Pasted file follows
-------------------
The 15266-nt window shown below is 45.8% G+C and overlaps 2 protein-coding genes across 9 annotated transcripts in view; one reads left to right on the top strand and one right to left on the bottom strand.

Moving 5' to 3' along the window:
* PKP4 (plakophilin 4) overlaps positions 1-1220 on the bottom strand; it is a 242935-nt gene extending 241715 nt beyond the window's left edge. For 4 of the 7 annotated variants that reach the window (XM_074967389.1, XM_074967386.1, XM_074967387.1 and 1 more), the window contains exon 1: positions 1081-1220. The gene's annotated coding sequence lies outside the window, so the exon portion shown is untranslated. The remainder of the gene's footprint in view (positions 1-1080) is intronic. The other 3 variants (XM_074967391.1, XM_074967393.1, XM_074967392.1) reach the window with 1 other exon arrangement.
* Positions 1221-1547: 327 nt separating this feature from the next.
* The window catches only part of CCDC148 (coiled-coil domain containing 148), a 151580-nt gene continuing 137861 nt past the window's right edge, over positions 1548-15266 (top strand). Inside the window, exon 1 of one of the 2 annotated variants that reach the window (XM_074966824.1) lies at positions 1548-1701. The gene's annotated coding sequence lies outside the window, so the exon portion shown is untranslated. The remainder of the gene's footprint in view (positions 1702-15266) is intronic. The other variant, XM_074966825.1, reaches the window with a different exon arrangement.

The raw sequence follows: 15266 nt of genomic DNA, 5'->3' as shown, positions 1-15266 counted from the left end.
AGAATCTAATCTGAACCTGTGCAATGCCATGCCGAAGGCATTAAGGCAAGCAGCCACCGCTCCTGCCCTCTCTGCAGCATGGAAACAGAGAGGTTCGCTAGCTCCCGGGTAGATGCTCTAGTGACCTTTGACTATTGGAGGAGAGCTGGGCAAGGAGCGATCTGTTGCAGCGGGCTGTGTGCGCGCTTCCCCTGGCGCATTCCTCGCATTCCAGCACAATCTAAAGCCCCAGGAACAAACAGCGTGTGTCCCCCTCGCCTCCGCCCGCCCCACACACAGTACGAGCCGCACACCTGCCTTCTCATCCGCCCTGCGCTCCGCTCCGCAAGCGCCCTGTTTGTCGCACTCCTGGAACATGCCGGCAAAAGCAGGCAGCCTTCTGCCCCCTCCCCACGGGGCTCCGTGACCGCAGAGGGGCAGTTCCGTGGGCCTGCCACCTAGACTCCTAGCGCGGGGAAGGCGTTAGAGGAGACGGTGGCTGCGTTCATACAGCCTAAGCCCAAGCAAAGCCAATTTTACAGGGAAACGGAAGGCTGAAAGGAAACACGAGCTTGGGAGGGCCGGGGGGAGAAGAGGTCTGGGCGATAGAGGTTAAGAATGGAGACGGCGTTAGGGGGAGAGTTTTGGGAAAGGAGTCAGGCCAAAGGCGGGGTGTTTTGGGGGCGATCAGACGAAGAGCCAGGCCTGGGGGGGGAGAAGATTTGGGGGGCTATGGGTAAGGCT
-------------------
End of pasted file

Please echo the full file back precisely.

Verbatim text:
The 15266-nt window shown below is 45.8% G+C and overlaps 2 protein-coding genes across 9 annotated transcripts in view; one reads left to right on the top strand and one right to left on the bottom strand.

Moving 5' to 3' along the window:
* PKP4 (plakophilin 4) overlaps positions 1-1220 on the bottom strand; it is a 242935-nt gene extending 241715 nt beyond the window's left edge. For 4 of the 7 annotated variants that reach the window (XM_074967389.1, XM_074967386.1, XM_074967387.1 and 1 more), the window contains exon 1: positions 1081-1220. The gene's annotated coding sequence lies outside the window, so the exon portion shown is untranslated. The remainder of the gene's footprint in view (positions 1-1080) is intronic. The other 3 variants (XM_074967391.1, XM_074967393.1, XM_074967392.1) reach the window with 1 other exon arrangement.
* Positions 1221-1547: 327 nt separating this feature from the next.
* The window catches only part of CCDC148 (coiled-coil domain containing 148), a 151580-nt gene continuing 137861 nt past the window's right edge, over positions 1548-15266 (top strand). Inside the window, exon 1 of one of the 2 annotated variants that reach the window (XM_074966824.1) lies at positions 1548-1701. The gene's annotated coding sequence lies outside the window, so the exon portion shown is untranslated. The remainder of the gene's footprint in view (positions 1702-15266) is intronic. The other variant, XM_074966825.1, reaches the window with a different exon arrangement.

The raw sequence follows: 15266 nt of genomic DNA, 5'->3' as shown, positions 1-15266 counted from the left end.
AGAATCTAATCTGAACCTGTGCAATGCCATGCCGAAGGCATTAAGGCAAGCAGCCACCGCTCCTGCCCTCTCTGCAGCATGGAAACAGAGAGGTTCGCTAGCTCCCGGGTAGATGCTCTAGTGACCTTTGACTATTGGAGGAGAGCTGGGCAAGGAGCGATCTGTTGCAGCGGGCTGTGTGCGCGCTTCCCCTGGCGCATTCCTCGCATTCCAGCACAATCTAAAGCCCCAGGAACAAACAGCGTGTGTCCCCCTCGCCTCCGCCCGCCCCACACACAGTACGAGCCGCACACCTGCCTTCTCATCCGCCCTGCGCTCCGCTCCGCAAGCGCCCTGTTTGTCGCACTCCTGGAACATGCCGGCAAAAGCAGGCAGCCTTCTGCCCCCTCCCCACGGGGCTCCGTGACCGCAGAGGGGCAGTTCCGTGGGCCTGCCACCTAGACTCCTAGCGCGGGGAAGGCGTTAGAGGAGACGGTGGCTGCGTTCATACAGCCTAAGCCCAAGCAAAGCCAATTTTACAGGGAAACGGAAGGCTGAAAGGAAACACGAGCTTGGGAGGGCCGGGGGGAGAAGAGGTCTGGGCGATAGAGGTTAAGAATGGAGACGGCGTTAGGGGGAGAGTTTTGGGAAAGGAGTCAGGCCAAAGGCGGGGTGTTTTGGGGGCGATCAGACGAAGAGCCAGGCCTGGGGGGGGAGAAGATTTGGGGGGCTATGGGTAAGGCT